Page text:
Out of the box, with the steps you already have done, you have everything ready for your images except for descriptions. In Microstock Plus, you can export a CSV of your image list. Then, use the same process as we did for video descriptions in Excel to add that description column. Then, go back to Microstock Plus and import that same CSV file back and it will add those descriptions for you.

Video Keywords and Descriptions

Remember the part with the CSV and needing those keywords? You can now, in Microstock Plus, go to the folder with your videos and upload your CSV. So long as there are columns for the filename, title, descriptions, and keywords, Microstock plus will find the corresponding file and add those descriptions and keywords for you.

Step Three: Setting up the Stock Sites and Submitting

Now, you have all of your images and videos in Microstock Plus with nicely formatted titles, keywords, descriptions, and categories automatically added for you.

You are READY to get LISTED on stock websites. 

Which stock websites should I use?

This is a personal decision and really depends on your mindset for how much money you want to make per image. Platforms like Adobe Stock pay a good amount per image (60 cents up to $3 in some cases depending on the downloader's subscription), whereas microstock websites like Freepik only get you around 10 cents per image.

Why use a microstock site at all then? In short - more downloads. You may get 5 to 10 times more downloads from Freepik, which may mean the same profits as Adobe.

But, do you WANT to sell your images for just 10 cents? That is a decision for you. You could consider only submitting certain images to microstock sites, saving your better images for places like Adobe.

At some point, as a photographer, you have to decide if you want to get as much for each image as you can or instead go for bulk - getting thousands of downloads. Your image is getting out there more and getting used by more artists - and that can be good or bad depending on how you feel about it.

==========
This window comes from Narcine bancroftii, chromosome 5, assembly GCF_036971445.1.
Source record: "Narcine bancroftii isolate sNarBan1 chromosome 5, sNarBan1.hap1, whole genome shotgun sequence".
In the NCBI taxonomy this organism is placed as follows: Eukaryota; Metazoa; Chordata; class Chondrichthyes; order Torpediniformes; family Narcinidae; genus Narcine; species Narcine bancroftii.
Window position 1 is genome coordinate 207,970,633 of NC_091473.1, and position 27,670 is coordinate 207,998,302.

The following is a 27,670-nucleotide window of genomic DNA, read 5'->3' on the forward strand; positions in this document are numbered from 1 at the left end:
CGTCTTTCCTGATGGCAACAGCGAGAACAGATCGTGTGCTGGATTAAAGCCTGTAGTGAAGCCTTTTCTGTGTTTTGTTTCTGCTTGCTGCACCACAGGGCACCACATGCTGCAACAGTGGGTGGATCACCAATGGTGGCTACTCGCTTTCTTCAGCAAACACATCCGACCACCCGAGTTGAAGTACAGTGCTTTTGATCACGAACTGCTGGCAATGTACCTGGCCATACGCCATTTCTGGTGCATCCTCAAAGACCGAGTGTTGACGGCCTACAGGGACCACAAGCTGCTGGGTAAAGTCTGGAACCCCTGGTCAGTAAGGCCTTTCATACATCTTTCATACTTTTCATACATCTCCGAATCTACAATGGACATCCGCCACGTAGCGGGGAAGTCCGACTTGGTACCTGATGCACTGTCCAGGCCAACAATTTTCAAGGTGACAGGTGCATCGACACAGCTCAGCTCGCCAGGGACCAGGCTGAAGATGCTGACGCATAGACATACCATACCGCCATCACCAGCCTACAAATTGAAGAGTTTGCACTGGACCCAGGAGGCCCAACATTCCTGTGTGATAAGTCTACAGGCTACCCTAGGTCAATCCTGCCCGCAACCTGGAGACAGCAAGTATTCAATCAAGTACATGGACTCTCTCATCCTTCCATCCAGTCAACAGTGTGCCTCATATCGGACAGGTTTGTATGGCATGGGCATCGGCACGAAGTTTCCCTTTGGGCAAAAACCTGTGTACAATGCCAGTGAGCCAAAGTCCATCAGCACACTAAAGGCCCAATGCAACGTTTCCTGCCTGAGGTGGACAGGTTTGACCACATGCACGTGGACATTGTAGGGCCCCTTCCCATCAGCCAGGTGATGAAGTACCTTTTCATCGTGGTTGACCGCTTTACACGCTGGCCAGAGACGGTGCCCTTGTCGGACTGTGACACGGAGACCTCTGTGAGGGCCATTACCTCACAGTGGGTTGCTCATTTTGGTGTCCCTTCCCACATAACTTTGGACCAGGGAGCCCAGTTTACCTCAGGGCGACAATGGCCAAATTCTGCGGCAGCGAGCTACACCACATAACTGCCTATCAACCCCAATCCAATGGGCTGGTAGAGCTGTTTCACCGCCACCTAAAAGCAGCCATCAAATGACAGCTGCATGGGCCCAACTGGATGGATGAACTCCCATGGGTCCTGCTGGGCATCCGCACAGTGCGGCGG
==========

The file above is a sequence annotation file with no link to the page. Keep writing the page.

Creating Stock Accounts

This part can be a grind - but it is a one time thing. You’ll need to decide, of the stock platforms that Microstock Plus supports, which ones you actually want to use. From there, you DO have to go to each of those platforms and set up your contributors account. 

After that, you give Microstock Plus your credentials to those platforms.

I can save you SOME time on this. There is a long list on Microstock Plus as of January 2022, but I found the list of 18 below to be viable ones:

  1. 123RF
  2. 500px
  3. Adobe Stock
  4. Alamy
  5. Bigstock
  6. Can Stock Photo
  7. Canva
  8. Depositphotos
  9. Dissolve (only supports videos in Microstock Plus)
  10. Dreamstime
  11. EyeEm Photographer
  12. Freepik
  13. MotionElements
  14. PIXTA
  15. Pond5
  16. Shutterstock
  17. Video Hive
  18. Yayimages

The process for each varies. You may have to submit samples, wait for acceptance, figure out tax documents, etc…Be patient and work through this one time process of creating the accounts you want.

Time to submit your images and videos!

Now, all your hard work FINALLY pays off. The step here for 18 stock platforms that normally would require to go to EACH platform, upload your files, set titles, keywords, descriptions, and potentially categories, now gets all done at once by Microstock Plus.

Just go in, select the images/videos that are ready - and use Microstock Plus to submit them to whatever platforms you want. This is where you can decide if some images won’t be submitted to some platforms.

Final Thoughts

This is my process, as someone NEW to being on multiple stock platforms. I would love to hear from any other stock contributors on how their process is different or any tips to improve my process. I’ll end this post by sharing with you, for those curious, the top 10 most downloaded stock photos in my collection, according to Adobe Stock.

#1 Seller - The Loch Lake in Rocky Mountains Landscape Pine Trees

#1 Seller - The Loch Lake in Rocky Mountains Landscape Pine Trees

#2 Seller - Fort Wayne Downtown Skyline

#2 Seller - Fort Wayne Downtown Skyline

#3 Seller - Abstract Milk, Paint, Oil Bubbles Experiment Texture

#3 Seller - Abstract Milk, Paint, Oil Bubbles Experiment Texture

#4 Seller - Panorama Tahquamenon Falls Waterfall Wide Angle

#4 Seller - Panorama Tahquamenon Falls Waterfall Wide Angle

#5 Seller - Colorado River Rapids rocks

#5 Seller - Colorado River Rapids rocks

#6 Seller - Aerial Glenwood Springs Rocky Mountains

#6 Seller - Aerial Glenwood Springs Rocky Mountains

#7 Seller - Old Train 1800's Coal Powered in Mountains

#7 Seller - Old Train 1800's Coal Powered in Mountains

#8 Seller - Antelope Canyon in Arizona Landscapes

#8 Seller - Antelope Canyon in Arizona Landscapes

#9 Seller - Courthouse Building Evansville

#9 Seller - Courthouse Building Evansville

#10 Seller - Houghton Lift Bridge in Michigan Fall on River Harbor Sunrise Small Town

#10 Seller - Houghton Lift Bridge in Michigan Fall on River Harbor Sunrise Small Town

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About the Author

Nicholas Klein

Founder and visual artist, specializing in all aspects of a businesses presence from imagery and video to graphics and web. A graduate of IPFW with a Bachelor in Fine Arts, Concentration Photography as well as an Associates Degree in Business. His personal photography works are focused on landscape, travel, and aerial photography.